Textbook

The min-max extremes strategy is one of the most useful timesaving strategies you can use in the GRE. The essence of the strategy is to find only the minimum and maximum possible values (i.e., the *extreme* values), instead of spending precious time solving for all the possible values.

This strategy is relevant for quantitative comparison questions as well as multiple-choice questions. The approach is similar, and we’ll walk through examples for both.

Consider this example:

A square has a double-digit perimeter that is also a multiple of 4.

Quantity A: The area of the square

Quantity B: 600

There are a few hints that the min-max strategy will be effective:

- We have one unknown value (Quantity A) and one known value (Quantity B)
- The unknown value is based on a set of constraints

Applying the min-max strategy is simple for quantity comparison questions:

- Determine the minimum for the unknown value
- Determine the maximum for the unknown value
- Compare the minimum and maximum extremes, together, to the known value
- If Quantity B is less than
*both*the Quantity A extremes, the answer is A - If Quantity B is greater than
*both*the Quantity A extremes, the answer is B - If Quantity B is the same as
*both*the Quantity A extremes, the answer is C - If Quantity B is within the Quantity A extremes, the answer is D

- If Quantity B is less than

Keep in mind that there will be many other possible values of Quantity A aside from the minimum and maximum extremes! Nonetheless, because this is a quant comparison question, it’s only the minimum and maximum extremes that matter, since only these two values are relevant to determine which quantity must be greater.

Let’s solve the example fully:

A square has a double-digit perimeter that is also a multiple of 4.

Quantity A: The area of the square

Quantity B: 600

Find the maximum and minimum possible values for Quantity A, and then solve the question.

(spoiler)

Answer: Quantity B is greater

We can solve for the maximum area using the maximum perimeter. The maximum double-digit perimeter that is also a multiple of 4 is 96. Since this is a square, each side will have a length of $96/4=24$, and the area will be $24∗24=576$.

We could stop right here and choose B as the answer, since if the maximum value for Quantity A is already less than Quantity B. The minimum value might be the same or less than the maximum value, but (obviously) it won’t be greater.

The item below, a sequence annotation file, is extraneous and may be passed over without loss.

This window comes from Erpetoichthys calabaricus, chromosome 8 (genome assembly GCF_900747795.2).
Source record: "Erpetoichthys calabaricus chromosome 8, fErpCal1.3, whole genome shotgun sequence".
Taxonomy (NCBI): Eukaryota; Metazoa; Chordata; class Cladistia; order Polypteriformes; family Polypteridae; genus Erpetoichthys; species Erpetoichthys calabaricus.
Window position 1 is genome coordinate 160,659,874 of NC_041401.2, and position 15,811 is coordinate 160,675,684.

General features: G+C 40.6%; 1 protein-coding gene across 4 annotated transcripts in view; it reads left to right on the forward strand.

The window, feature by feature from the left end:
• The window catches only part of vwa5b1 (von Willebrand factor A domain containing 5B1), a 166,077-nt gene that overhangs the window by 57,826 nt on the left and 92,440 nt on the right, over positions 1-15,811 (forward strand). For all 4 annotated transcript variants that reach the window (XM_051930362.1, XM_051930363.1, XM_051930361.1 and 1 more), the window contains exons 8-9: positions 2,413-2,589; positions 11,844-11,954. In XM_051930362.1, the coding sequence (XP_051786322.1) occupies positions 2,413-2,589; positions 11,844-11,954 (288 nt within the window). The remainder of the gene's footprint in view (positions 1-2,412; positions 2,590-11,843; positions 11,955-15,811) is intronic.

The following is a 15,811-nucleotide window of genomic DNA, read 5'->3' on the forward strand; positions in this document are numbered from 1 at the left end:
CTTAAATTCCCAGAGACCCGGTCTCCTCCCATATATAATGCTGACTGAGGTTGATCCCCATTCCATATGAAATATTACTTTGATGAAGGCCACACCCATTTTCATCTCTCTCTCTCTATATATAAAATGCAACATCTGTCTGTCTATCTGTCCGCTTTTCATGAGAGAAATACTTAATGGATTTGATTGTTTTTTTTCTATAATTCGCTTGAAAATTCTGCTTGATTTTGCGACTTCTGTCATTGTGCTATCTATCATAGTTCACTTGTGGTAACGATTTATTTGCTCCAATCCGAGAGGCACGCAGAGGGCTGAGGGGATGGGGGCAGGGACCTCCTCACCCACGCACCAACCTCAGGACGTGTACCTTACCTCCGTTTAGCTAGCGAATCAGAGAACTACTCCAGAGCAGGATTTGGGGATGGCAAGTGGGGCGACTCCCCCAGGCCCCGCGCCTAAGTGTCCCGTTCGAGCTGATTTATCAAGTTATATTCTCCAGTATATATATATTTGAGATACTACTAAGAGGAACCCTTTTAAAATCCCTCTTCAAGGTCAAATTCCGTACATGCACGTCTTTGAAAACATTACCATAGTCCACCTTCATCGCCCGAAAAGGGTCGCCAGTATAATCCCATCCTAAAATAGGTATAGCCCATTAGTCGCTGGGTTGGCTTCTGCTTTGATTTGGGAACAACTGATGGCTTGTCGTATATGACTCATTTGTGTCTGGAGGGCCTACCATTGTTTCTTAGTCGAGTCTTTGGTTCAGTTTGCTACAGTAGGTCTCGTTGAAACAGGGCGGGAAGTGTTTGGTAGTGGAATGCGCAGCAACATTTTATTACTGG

For completeness, we’ll double-check the minimum value. The minimum double-digit perimeter that is a multiple of 4 is 12. Each side will have a length of $12/4=3$, and the area will be only $3∗3=9$.

Quantity B is greater than both Quantity A’s maximum (575) and minimum (9) values. It follows that in every case, Quantity B will be greater than Quantity A.

This strategy is also useful for the *select all that apply* multiple-choice questions. Simply solve for the minimum and maximum possible values, and then select those choices and any others that fall within the range. This can save a lot of time, since logically, anything within the range is guaranteed to be correct (*but see the caveat below*). This is only relevant for questions with numeric answers in ascending order - it typically won’t be helpful if the choices include variables or are shuffled.

Here’s an example question:

A pizza shop delivers pizza to its customers. On Saturday, more than two-fifths of the orders were delivered late because of traffic. On Sunday, only one out of ten orders were delivered late. How many deliveries might have been late if there were a total of 65 deliveries over the weekend?

Select all that apply.A. 8

B. 9

C. 26

D. 56

E. 65

Try applying the min-max strategy for this question!

(spoiler)

Answers: B, C, D

Let’s find the maximum first. This question states that more than two-fifths of orders were late deliveries on Saturday, and only one out of 10 were late on Sunday. We have 65 total orders to work with, and since 2/5 is greater than 1/10, we want to allocate as few as possible into the 1/10 bucket to maximize the number of late deliveries. This would mean we have only 10 deliveries (including 1 late) on Sunday, and the other 55 happened on Saturday. Next, we want to maximize the “more than two-fifths late” portion. The maximum value for this, to the customers’ dismay, means all 55 orders were late. In total, the maximum extreme is 56 late orders.

Finding the minimum uses nearly the same approach. We want to allocate as many of the 65 orders as possible into the 1/10 bucket, which is 6 out of 60. This leaves us with 5 orders on Saturday, of which *more than two-fifths are late*. The smallest amount that fits the constraint is 3, giving us a minimum of $6+3=9$ late orders.

With a minimum extreme of 9 and a maximum extreme of 56, we just choose all choices that are equal to or within that range: 9, 26, and 56.

Note how one of the incorrect answers was just below the minimum extreme! ETS likes to include choices that are right near the edge to ensure you’re reading carefully. If you went a little too fast and mistakenly read the question as *at least two-fifths are late* instead of *more than two-fifths are late*, you would have ended up including the incorrect choice of 8.

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